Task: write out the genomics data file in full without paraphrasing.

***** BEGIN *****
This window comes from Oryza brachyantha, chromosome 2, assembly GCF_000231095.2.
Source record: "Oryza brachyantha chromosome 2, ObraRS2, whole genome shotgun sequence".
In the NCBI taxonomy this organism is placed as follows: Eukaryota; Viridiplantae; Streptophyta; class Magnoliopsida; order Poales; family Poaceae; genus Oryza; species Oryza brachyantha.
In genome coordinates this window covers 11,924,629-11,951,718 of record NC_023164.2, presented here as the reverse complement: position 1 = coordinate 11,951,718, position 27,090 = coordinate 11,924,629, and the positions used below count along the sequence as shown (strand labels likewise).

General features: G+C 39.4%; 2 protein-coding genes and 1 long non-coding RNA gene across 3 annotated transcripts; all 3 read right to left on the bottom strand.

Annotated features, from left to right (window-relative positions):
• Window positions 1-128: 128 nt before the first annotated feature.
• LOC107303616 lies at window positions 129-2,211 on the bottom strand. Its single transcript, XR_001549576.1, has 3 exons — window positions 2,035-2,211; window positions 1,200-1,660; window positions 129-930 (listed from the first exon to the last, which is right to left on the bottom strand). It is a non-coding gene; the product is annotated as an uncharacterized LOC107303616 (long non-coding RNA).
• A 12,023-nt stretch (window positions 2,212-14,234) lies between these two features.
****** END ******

This window comes from Oryza brachyantha, chromosome 2, assembly GCF_000231095.2.
Source record: "Oryza brachyantha chromosome 2, ObraRS2, whole genome shotgun sequence".
In the NCBI taxonomy this organism is placed as follows: Eukaryota; Viridiplantae; Streptophyta; class Magnoliopsida; order Poales; family Poaceae; genus Oryza; species Oryza brachyantha.
In genome coordinates this window covers 11,924,629-11,951,718 of record NC_023164.2, presented here as the reverse complement: position 1 = coordinate 11,951,718, position 27,090 = coordinate 11,924,629, and the positions used below count along the sequence as shown (strand labels likewise).

General features: G+C 39.4%; 2 protein-coding genes and 1 long non-coding RNA gene across 3 annotated transcripts; all 3 read right to left on the bottom strand.

Annotated features, from left to right (window-relative positions):
• Window positions 1-128: 128 nt before the first annotated feature.
• LOC107303616 lies at window positions 129-2,211 on the bottom strand. Its single transcript, XR_001549576.1, has 3 exons — window positions 2,035-2,211; window positions 1,200-1,660; window positions 129-930 (listed from the first exon to the last, which is right to left on the bottom strand). It is a non-coding gene; the product is annotated as an uncharacterized LOC107303616 (long non-coding RNA).
• A 12,023-nt stretch (window positions 2,212-14,234) lies between these two features.